Pokemon Go: Revisiting the Columbine Problem
On April 20, 1999, two students named, Eric Harris and Dylan Klebold, went on a shooting spree in Columbine High School killing 12 people and injuring 20 others. At this point in time, this shooting was dubbed, “the worst school shooting in American history.” With the mourning and the grieving that occurred in response to the tragic incident, came many puzzling questions: the prominent one being, “Why?” Why did two seemingly regular students decide to kill a number of people? Over time, this question spurred a debate on what to blame their actions on, with many pointing their fingers at gothic culture and secular music.
Fast forward 17 years, and the same kind of debate has spurred up with the release of a kid-friendly Nintendo mobile game called, Pokemon Go. This is a game where the player is supposed to actually roam around to find certain creatures, which are called pokemons. This has become a huge fad since its release with its mass users. But along with the popularity came the controversy. For the sake of playing, people have roamed into Holocaust memorials, stumbled upon drug stops, caused multiple deaths and injuries, and is even ruining lives in the most uncanny ways. This has caused people to target Pokemon Go saying it’s a bad influence to kids and harmful to anyone. And this target towards creations of designers and artists has been going for a long time even before Columbine, which I think is mostly misguided.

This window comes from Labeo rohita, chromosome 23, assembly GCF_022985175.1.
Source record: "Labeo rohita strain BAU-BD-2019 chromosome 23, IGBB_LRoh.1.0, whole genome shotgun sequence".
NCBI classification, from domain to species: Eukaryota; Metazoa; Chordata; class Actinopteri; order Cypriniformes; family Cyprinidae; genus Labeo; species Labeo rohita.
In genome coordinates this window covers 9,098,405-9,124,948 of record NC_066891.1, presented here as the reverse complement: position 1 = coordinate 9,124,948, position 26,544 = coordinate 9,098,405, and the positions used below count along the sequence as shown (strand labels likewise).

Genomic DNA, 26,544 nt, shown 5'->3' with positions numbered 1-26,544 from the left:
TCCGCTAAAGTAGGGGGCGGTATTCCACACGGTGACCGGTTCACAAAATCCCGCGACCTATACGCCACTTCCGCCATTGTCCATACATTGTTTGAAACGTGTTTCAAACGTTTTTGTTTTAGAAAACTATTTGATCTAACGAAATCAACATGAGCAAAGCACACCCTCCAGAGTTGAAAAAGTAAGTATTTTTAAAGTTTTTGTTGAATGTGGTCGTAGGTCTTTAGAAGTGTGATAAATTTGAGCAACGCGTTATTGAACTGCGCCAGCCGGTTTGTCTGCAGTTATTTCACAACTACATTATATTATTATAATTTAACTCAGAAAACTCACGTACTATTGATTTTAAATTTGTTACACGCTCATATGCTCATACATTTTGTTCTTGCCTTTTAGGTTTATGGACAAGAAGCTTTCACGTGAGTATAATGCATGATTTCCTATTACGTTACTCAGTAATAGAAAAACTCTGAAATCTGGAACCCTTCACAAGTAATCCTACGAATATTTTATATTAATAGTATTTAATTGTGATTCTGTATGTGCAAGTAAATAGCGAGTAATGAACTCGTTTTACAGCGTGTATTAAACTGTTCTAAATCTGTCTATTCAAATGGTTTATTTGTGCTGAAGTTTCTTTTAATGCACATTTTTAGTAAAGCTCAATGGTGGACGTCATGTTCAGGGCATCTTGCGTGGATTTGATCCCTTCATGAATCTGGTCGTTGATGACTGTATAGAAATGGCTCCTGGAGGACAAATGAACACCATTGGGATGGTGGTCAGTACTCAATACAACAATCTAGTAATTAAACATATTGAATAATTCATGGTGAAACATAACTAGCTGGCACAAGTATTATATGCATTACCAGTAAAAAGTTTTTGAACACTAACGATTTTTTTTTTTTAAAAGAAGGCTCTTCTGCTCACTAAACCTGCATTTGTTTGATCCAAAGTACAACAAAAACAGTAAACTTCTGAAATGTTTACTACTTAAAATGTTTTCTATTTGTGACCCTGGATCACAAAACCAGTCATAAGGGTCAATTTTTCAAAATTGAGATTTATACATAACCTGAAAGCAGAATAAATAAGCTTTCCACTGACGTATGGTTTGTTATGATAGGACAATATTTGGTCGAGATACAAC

Before writing this essay, I was going to title it, “In Defense of Art,” but I don’t want to be taking this time to defend art but rather talk about the problems of our blame on a certain target. At hindsight, blaming Pokemon Go for tragedies is reasonable. But also at hindsight, blaming a simple game made for kids for tragedies doesn’t. But for some reason, what always never seems reasonable at hindsight is having multiple problems to be looked at, rather than just one.
Maybe Pokemon Go is a problem. Maybe the psychological behaviors of children are problems. Maybe the more lax parents are to blame. But in the end, simply targeting one thing because it’s something that’s easier to target, creates a whole other problem.
After the Columbine incident, one of the people that were blamed was Marilyn Manson. In response to the blames, he wrote an essay replying to and addressing all those who blamed him for the shooting. There he defends himself and attacks society (even mentioning the fact that the two students didn’t even listen to his music). And though I don’t agree with everything he believes in, I do agree when he satirically writes, “It was unthinkable that these kids did not have a simple black-and-white reason for their actions.” And in times of problems, we always tend to incline towards the imaginable “solution to end all problems,” but there’s almost always no such thing. In a world where there are much more important issues than Pokemon Go, this is really important to consider, whether it’s the racial inequality or our fight against terrorism. We try to accommodate, hoping that solutions are simple, easy, and “black-and-white,” but that wasn’t the case for Columbine and it isn’t the case for the issues we’re facing today. I can only hope that we start perceiving the solutions to many problems for what they really are: grey and blurry ones. ⬛